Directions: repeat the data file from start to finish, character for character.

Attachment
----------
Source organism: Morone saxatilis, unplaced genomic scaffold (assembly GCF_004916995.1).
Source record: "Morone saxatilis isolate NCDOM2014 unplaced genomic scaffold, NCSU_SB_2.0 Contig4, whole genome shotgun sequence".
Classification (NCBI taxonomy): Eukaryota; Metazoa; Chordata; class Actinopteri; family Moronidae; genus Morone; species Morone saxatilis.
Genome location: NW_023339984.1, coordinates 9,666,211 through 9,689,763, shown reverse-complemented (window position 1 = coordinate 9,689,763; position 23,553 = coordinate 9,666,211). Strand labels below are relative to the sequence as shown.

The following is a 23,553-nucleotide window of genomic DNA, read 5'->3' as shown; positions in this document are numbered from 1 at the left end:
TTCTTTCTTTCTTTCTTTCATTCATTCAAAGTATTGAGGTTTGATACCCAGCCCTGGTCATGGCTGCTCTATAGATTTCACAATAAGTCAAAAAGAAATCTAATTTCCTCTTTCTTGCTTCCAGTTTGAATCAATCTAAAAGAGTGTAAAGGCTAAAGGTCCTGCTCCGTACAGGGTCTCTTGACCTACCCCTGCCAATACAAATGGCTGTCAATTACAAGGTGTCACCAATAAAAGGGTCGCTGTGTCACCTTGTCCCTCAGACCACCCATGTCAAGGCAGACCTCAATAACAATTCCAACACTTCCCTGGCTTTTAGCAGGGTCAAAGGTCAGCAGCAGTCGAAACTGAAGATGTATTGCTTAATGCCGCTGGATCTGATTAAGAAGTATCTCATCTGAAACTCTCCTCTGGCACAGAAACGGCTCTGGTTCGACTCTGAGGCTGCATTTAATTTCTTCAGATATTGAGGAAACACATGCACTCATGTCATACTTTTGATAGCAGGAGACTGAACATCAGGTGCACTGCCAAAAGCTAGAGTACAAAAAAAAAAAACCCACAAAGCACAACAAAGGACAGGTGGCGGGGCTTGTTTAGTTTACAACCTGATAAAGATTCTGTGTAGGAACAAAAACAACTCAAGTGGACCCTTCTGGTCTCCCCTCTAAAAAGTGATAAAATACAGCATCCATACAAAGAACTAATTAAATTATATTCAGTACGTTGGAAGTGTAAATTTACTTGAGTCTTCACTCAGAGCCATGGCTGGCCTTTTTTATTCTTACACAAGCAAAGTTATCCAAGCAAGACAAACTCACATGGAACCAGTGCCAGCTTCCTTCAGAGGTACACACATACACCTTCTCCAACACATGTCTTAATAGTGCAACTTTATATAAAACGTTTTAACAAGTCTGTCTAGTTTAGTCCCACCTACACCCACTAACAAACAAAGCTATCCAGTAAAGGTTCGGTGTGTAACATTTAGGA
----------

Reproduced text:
Source organism: Morone saxatilis, unplaced genomic scaffold (assembly GCF_004916995.1).
Source record: "Morone saxatilis isolate NCDOM2014 unplaced genomic scaffold, NCSU_SB_2.0 Contig4, whole genome shotgun sequence".
Classification (NCBI taxonomy): Eukaryota; Metazoa; Chordata; class Actinopteri; family Moronidae; genus Morone; species Morone saxatilis.
Genome location: NW_023339984.1, coordinates 9,666,211 through 9,689,763, shown reverse-complemented (window position 1 = coordinate 9,689,763; position 23,553 = coordinate 9,666,211). Strand labels below are relative to the sequence as shown.

The following is a 23,553-nucleotide window of genomic DNA, read 5'->3' as shown; positions in this document are numbered from 1 at the left end:
TTCTTTCTTTCTTTCTTTCATTCATTCAAAGTATTGAGGTTTGATACCCAGCCCTGGTCATGGCTGCTCTATAGATTTCACAATAAGTCAAAAAGAAATCTAATTTCCTCTTTCTTGCTTCCAGTTTGAATCAATCTAAAAGAGTGTAAAGGCTAAAGGTCCTGCTCCGTACAGGGTCTCTTGACCTACCCCTGCCAATACAAATGGCTGTCAATTACAAGGTGTCACCAATAAAAGGGTCGCTGTGTCACCTTGTCCCTCAGACCACCCATGTCAAGGCAGACCTCAATAACAATTCCAACACTTCCCTGGCTTTTAGCAGGGTCAAAGGTCAGCAGCAGTCGAAACTGAAGATGTATTGCTTAATGCCGCTGGATCTGATTAAGAAGTATCTCATCTGAAACTCTCCTCTGGCACAGAAACGGCTCTGGTTCGACTCTGAGGCTGCATTTAATTTCTTCAGATATTGAGGAAACACATGCACTCATGTCATACTTTTGATAGCAGGAGACTGAACATCAGGTGCACTGCCAAAAGCTAGAGTACAAAAAAAAAAAACCCACAAAGCACAACAAAGGACAGGTGGCGGGGCTTGTTTAGTTTACAACCTGATAAAGATTCTGTGTAGGAACAAAAACAACTCAAGTGGACCCTTCTGGTCTCCCCTCTAAAAAGTGATAAAATACAGCATCCATACAAAGAACTAATTAAATTATATTCAGTACGTTGGAAGTGTAAATTTACTTGAGTCTTCACTCAGAGCCATGGCTGGCCTTTTTTATTCTTACACAAGCAAAGTTATCCAAGCAAGACAAACTCACATGGAACCAGTGCCAGCTTCCTTCAGAGGTACACACATACACCTTCTCCAACACATGTCTTAATAGTGCAACTTTATATAAAACGTTTTAACAAGTCTGTCTAGTTTAGTCCCACCTACACCCACTAACAAACAAAGCTATCCAGTAAAGGTTCGGTGTGTAACATTTAGGA